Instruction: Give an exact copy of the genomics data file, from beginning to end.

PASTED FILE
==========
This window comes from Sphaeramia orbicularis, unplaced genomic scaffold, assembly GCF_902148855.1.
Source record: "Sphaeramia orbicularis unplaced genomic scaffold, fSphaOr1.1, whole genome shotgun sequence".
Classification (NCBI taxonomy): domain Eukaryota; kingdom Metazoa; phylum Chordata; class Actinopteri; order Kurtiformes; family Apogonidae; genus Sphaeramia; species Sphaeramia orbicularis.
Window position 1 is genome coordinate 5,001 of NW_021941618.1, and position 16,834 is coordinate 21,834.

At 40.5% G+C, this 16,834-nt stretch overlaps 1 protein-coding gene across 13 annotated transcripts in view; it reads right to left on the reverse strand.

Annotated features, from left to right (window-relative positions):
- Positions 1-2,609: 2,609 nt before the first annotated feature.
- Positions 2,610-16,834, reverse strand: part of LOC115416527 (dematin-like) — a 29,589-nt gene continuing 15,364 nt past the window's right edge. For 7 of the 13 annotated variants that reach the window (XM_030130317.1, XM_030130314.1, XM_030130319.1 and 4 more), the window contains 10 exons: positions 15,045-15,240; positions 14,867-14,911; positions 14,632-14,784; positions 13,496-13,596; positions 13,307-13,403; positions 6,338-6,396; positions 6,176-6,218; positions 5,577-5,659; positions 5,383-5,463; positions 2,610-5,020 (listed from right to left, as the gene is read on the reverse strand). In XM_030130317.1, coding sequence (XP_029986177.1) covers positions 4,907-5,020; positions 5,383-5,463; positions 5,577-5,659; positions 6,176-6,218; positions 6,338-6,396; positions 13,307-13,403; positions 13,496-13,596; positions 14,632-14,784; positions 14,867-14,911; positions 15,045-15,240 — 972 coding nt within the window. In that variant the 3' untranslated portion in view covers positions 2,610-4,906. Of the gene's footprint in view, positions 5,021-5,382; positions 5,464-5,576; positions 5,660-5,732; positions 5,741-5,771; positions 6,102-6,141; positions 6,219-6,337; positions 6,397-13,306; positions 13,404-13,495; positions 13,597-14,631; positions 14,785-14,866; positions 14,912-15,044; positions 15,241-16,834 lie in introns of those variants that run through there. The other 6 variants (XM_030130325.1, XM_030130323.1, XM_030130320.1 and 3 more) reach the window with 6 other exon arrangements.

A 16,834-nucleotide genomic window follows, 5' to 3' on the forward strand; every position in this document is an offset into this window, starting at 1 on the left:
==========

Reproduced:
This window comes from Sphaeramia orbicularis, unplaced genomic scaffold, assembly GCF_902148855.1.
Source record: "Sphaeramia orbicularis unplaced genomic scaffold, fSphaOr1.1, whole genome shotgun sequence".
Classification (NCBI taxonomy): domain Eukaryota; kingdom Metazoa; phylum Chordata; class Actinopteri; order Kurtiformes; family Apogonidae; genus Sphaeramia; species Sphaeramia orbicularis.
Window position 1 is genome coordinate 5,001 of NW_021941618.1, and position 16,834 is coordinate 21,834.

At 40.5% G+C, this 16,834-nt stretch overlaps 1 protein-coding gene across 13 annotated transcripts in view; it reads right to left on the reverse strand.

Annotated features, from left to right (window-relative positions):
- Positions 1-2,609: 2,609 nt before the first annotated feature.
- Positions 2,610-16,834, reverse strand: part of LOC115416527 (dematin-like) — a 29,589-nt gene continuing 15,364 nt past the window's right edge. For 7 of the 13 annotated variants that reach the window (XM_030130317.1, XM_030130314.1, XM_030130319.1 and 4 more), the window contains 10 exons: positions 15,045-15,240; positions 14,867-14,911; positions 14,632-14,784; positions 13,496-13,596; positions 13,307-13,403; positions 6,338-6,396; positions 6,176-6,218; positions 5,577-5,659; positions 5,383-5,463; positions 2,610-5,020 (listed from right to left, as the gene is read on the reverse strand). In XM_030130317.1, coding sequence (XP_029986177.1) covers positions 4,907-5,020; positions 5,383-5,463; positions 5,577-5,659; positions 6,176-6,218; positions 6,338-6,396; positions 13,307-13,403; positions 13,496-13,596; positions 14,632-14,784; positions 14,867-14,911; positions 15,045-15,240 — 972 coding nt within the window. In that variant the 3' untranslated portion in view covers positions 2,610-4,906. Of the gene's footprint in view, positions 5,021-5,382; positions 5,464-5,576; positions 5,660-5,732; positions 5,741-5,771; positions 6,102-6,141; positions 6,219-6,337; positions 6,397-13,306; positions 13,404-13,495; positions 13,597-14,631; positions 14,785-14,866; positions 14,912-15,044; positions 15,241-16,834 lie in introns of those variants that run through there. The other 6 variants (XM_030130325.1, XM_030130323.1, XM_030130320.1 and 3 more) reach the window with 6 other exon arrangements.

A 16,834-nucleotide genomic window follows, 5' to 3' on the forward strand; every position in this document is an offset into this window, starting at 1 on the left: